Future material for
chip packaging


Dr. Michael Töpper from the Business Development team at Fraunhofer Institute for Reliability and Microintegration (IZM) about glass as ideal material for the semiconductor industry.

Dr. Töpper, is the semiconductor industry aware of the advantages of using ultra-thin glass?

No, because this requires more education. First, introducing new materials in the conservative semiconductor industry is difficult. In addition, everyone believes they know glass to be a brittle and easily breakable material. But, depending on the type, glass has various properties. And some of them are ideal for use in chip packaging and high-frequency technology.

Which properties are you referring to?

First, it has excellent dielectric properties. Glass ensures the lowest possible energy losses, especially at high signal frequencies such as those that are used in the new radio frequency standard LTE or in future radar systems for autonomous driving. And unlike polymer materials, the quality does not change over time because glass hardly ages and can also protect electronic microcomponents against environmental influences.

Where could ultra-thin glasses be used first?

Consumer electronics and smartphone applications, such as displays or sensors, are the first products that come to mind. Then, I expect to see them used in the automotive world, where the highest reliability and quality are extremely important.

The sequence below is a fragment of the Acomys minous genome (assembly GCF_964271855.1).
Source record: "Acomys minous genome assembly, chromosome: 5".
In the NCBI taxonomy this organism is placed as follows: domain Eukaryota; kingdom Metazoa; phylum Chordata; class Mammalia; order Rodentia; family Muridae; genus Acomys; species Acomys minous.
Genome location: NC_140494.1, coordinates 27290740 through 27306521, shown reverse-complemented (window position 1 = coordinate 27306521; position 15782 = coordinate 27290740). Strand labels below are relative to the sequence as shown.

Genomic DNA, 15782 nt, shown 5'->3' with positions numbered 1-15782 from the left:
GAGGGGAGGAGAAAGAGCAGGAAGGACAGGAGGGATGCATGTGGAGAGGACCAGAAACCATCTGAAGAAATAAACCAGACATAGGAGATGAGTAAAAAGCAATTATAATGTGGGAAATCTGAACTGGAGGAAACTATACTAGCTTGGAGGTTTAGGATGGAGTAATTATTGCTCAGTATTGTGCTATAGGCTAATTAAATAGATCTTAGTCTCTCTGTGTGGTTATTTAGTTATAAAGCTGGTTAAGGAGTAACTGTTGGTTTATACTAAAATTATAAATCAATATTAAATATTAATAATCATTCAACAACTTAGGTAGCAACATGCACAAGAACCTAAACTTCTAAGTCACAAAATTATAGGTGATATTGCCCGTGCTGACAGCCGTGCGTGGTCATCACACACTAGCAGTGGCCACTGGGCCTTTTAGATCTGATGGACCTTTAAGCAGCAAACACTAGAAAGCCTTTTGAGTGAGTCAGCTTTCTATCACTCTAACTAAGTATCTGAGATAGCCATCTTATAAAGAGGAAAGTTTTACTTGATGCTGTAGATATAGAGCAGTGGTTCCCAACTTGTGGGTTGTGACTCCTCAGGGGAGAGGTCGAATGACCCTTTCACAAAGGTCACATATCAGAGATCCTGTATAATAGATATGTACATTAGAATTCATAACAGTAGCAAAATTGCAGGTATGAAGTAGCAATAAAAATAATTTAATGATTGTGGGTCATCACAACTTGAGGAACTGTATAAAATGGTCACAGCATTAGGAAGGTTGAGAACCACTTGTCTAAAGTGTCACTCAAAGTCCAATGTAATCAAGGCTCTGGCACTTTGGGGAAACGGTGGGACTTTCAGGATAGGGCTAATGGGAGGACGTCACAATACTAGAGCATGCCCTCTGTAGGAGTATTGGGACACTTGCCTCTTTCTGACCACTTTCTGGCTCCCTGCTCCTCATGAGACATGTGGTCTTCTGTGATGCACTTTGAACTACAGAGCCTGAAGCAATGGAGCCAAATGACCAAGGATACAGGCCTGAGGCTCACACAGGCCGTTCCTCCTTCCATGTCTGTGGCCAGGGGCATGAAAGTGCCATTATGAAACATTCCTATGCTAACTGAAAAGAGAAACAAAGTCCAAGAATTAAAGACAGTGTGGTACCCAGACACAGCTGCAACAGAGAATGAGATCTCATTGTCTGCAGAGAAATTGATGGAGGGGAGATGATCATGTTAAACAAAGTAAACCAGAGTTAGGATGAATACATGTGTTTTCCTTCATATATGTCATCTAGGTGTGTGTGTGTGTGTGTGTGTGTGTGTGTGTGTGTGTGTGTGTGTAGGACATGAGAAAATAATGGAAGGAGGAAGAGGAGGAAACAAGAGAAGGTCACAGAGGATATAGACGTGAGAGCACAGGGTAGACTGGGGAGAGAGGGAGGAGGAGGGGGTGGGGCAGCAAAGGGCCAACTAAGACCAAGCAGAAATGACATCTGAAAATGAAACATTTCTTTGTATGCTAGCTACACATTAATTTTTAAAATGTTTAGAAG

What products does the IZM cooperate with SCHOTT on?

Today, the focus is on developing interposers on the basis of ultra-thin glasses. In SCHOTT, we have found an ideal partner for making such promising future applications marketable.

Dr. Michael Töpper from the IZM expects big chances for ultra-thin glass in display and sensor applications.

Dr. Töpper promoted at the TU Berlin and headed a working group at Fraunhofer IZM, which is concerned with processes at wafer level. Since 2006 he is also a Research Associate Professor at the University of Utah, USA. He is the author and co-author of more than 130 scientific papers on electronic packaging. Dr. Töpper is a co-founder of the SECAP International Consortium for Advanced Packaging, and is currently a member of the IEEE Technical Committee of Wafer Level Packaging.

Interposers connect microelectronic components inside a much smaller space than traditional printed circuit boards

January 15th, 2017

Contact

Rina Della Vecchia
Marketing & Communication
SCHOTT North America, Inc.

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